manner.” (Id. at ¶ 9) In light of this allegation, the FAC sometimes refers to acts of more than
one of the Defendants as acts taken by “Defendants” or “LG” collectively.
Case 1:20-cv-00051-RGA Document 36 Filed 01/07/21 Page 3 of 29 PageID #: 642
Defendant LGIT is a Korean company, with its principal place of business in Seoul, and
which is “owned by” LG Electronics Inc. (Id. at ¶ 6; see also D.I. 26 at ¶ 18 (noting that LG
Electronics Inc. owns “less than half” of LGIT’s voting shares)) LGIT is alleged to
“manufacture and market[ LED] products.” (D.I. 23 at ¶ 6) As to the latter type of conduct,
the FAC more specifically alleges that “[LGIT] and LG Electronics, Inc. distribute and sell
infringing LEDs in Delaware” and, to that end, that:
Future Electronics Co., a Delaware corporation, is a U[.]S[.]
distributor of LG’s infringing LEDs. Future Electronics Co.
imports and distributes infringing LG LEDs in the United States
and this judicial district [i.e., Delaware].
(Id. at ¶ 18)
According to the sworn declaration of Jinhyun Kim, LGIT’s Vice President and “Head of
IP[,]” (D.I. 26 (hereinafter, the “First Kim Decl.”) at ¶ 1), LGIT has no offices in and owns no
real property in Delaware or anywhere else in the United States, (id. at ¶¶ 3-4). Mr. Kim further
states that LGIT:
does not maintain a bank account in Delaware or elsewhere in the
United States[,] . . . does not have employees working in Delaware
or elsewhere in the United States, nor does it have employees that
regularly visit Delaware or elsewhere in the United States[,] . . .
has never paid Delaware income taxes, payroll taxes, or franchise
fees[,] . . . has never been registered to do business in Delaware
or any other jurisdiction in the United States[ and] . . . has never
had an agent for service of process in Delaware.
(Id. at ¶¶ 5-9) According to Mr. Kim, LGIT has not and does not “solicit or engage in business”
relating to the Accused LED Products in Delaware or the United States, has not and does not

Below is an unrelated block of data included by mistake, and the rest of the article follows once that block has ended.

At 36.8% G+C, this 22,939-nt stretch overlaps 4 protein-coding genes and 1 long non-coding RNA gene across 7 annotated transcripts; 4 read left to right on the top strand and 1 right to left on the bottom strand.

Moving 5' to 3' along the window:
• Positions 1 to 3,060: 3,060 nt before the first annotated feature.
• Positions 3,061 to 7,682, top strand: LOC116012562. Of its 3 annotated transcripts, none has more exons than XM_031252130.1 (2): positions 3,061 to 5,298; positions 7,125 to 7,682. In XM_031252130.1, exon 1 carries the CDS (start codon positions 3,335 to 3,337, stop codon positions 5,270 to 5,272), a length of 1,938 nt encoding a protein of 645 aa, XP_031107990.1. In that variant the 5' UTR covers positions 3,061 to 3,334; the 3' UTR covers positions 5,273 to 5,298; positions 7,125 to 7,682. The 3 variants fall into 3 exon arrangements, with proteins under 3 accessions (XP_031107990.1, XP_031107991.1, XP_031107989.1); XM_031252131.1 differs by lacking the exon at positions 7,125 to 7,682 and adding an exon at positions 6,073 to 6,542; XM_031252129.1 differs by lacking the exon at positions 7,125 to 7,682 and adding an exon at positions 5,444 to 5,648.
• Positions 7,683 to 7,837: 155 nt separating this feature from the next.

“export or [sell]” the Accused LED Products there, and has not and does not “engage . . . in a
course of conduct wherein it makes ongoing or continuous shipments of the Accused LED
[Products] into Delaware or elsewhere in the United States.” (Id. at ¶¶ 12-14) Mr. Kim also
Case 1:20-cv-00051-RGA Document 36 Filed 01/07/21 Page 4 of 29 PageID #: 643
states that “LGIT’s website, www.lginnotek.com, . . . has not allowed for direct purchases of
products through the website[.]” (Id. at ¶ 15) Finally, Mr. Kim claims “LGIT does not sell any
Accused LED [Products] . . . anywhere in the [United States],” nor to “the Delaware corporation
Future Electronics Co.[,]” and that LGIT “has never sold the Accused LED [Products] to any
authorized dealers for LGIT [or] LGE US” in the United States. (Id. at ¶¶ 28-30)
LGE US is a Delaware corporation with its principal place of business in Englewood
Cliffs, New Jersey. (D.I. 23 at ¶ 7) It is alleged to be a “wholly-owned subsidiary” of LG
Electronics Inc. and to “manufacture and market consumer electronic products containing
infringing LEDs.” (Id.) Mr. Kim avers that with regard to LGE US’s relationship to LGIT,
“LGIT is a separate and distinct corporate entity from [LGE US],” “LGIT and LGE US do not
share any corporate officers or directors” and “LGIT does not have a direct business relationship
with LGE US relating to the Accused LED [Products.]” (First Kim Decl. at ¶¶ 23, 27; see also
id. at ¶¶ 24-26)
Additional relevant facts will be provided below in Section III.
Plaintiff filed its initial Complaint against LGIT and LGE US on January 14, 2020. (D.I.
1) On June 24, 2020, LGIT and LGE US moved to dismiss the Complaint pursuant to Federal